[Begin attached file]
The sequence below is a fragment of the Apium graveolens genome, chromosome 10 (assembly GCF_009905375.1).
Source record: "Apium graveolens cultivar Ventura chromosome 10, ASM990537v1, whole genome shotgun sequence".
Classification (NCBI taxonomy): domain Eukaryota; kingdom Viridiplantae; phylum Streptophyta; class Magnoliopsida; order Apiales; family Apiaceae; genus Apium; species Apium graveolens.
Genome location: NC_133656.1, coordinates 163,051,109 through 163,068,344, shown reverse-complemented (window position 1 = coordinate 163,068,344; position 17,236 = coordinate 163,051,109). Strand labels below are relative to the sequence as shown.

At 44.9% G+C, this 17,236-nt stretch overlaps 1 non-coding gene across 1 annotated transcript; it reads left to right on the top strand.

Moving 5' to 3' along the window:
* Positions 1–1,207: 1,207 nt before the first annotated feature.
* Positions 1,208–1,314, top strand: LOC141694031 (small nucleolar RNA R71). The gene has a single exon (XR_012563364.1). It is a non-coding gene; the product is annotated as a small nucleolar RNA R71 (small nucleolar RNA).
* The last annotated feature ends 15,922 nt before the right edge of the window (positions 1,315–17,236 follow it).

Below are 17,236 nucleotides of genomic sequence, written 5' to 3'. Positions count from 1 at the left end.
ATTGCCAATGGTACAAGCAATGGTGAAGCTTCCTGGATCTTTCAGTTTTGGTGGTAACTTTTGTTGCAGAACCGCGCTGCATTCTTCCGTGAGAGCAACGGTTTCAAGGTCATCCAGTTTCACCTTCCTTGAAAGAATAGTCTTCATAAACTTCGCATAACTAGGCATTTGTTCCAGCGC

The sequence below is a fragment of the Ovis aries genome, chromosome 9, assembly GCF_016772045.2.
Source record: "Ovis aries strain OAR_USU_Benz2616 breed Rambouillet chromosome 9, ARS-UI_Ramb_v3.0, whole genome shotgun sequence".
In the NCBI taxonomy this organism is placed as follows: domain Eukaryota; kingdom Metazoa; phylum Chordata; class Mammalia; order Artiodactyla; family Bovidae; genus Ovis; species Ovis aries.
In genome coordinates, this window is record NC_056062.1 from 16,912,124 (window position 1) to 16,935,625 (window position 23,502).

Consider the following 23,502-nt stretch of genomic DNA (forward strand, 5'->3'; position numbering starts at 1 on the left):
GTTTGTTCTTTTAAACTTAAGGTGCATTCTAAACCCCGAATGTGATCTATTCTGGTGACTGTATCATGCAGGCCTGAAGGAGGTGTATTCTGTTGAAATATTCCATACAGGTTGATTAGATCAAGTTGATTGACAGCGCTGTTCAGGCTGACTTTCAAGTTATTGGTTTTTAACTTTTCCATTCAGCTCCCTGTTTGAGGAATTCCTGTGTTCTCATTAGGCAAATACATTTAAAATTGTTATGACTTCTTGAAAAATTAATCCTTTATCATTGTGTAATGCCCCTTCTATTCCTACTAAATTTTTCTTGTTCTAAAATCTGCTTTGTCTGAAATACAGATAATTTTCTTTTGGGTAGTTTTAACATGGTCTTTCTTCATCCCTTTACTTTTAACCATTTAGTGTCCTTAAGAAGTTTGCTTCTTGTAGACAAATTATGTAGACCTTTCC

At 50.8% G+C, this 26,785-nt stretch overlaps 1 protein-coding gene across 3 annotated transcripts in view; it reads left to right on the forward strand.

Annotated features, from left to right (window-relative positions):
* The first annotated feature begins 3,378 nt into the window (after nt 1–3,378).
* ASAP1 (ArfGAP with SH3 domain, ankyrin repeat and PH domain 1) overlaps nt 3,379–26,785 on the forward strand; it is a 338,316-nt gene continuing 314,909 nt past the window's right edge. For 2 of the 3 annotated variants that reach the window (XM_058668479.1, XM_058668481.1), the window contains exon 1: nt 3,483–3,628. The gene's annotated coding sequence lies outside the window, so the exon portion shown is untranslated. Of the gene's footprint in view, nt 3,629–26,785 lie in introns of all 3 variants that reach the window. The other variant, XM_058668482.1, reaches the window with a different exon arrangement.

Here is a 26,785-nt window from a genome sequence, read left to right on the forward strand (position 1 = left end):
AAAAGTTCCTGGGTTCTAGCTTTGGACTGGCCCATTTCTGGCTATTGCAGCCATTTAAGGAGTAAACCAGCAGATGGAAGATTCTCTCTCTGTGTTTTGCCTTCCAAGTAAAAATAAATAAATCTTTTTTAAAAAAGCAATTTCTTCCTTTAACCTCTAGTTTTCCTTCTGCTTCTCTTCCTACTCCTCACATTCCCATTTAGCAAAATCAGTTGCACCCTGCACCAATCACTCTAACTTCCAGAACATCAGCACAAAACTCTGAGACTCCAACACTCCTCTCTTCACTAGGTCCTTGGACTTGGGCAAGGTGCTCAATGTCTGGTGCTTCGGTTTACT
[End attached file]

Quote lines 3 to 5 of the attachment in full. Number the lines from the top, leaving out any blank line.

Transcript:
Classification (NCBI taxonomy): domain Eukaryota; kingdom Viridiplantae; phylum Streptophyta; class Magnoliopsida; order Apiales; family Apiaceae; genus Apium; species Apium graveolens.
Genome location: NC_133656.1, coordinates 163,051,109 through 163,068,344, shown reverse-complemented (window position 1 = coordinate 163,068,344; position 17,236 = coordinate 163,051,109). Strand labels below are relative to the sequence as shown.

At 44.9% G+C, this 17,236-nt stretch overlaps 1 non-coding gene across 1 annotated transcript; it reads left to right on the top strand.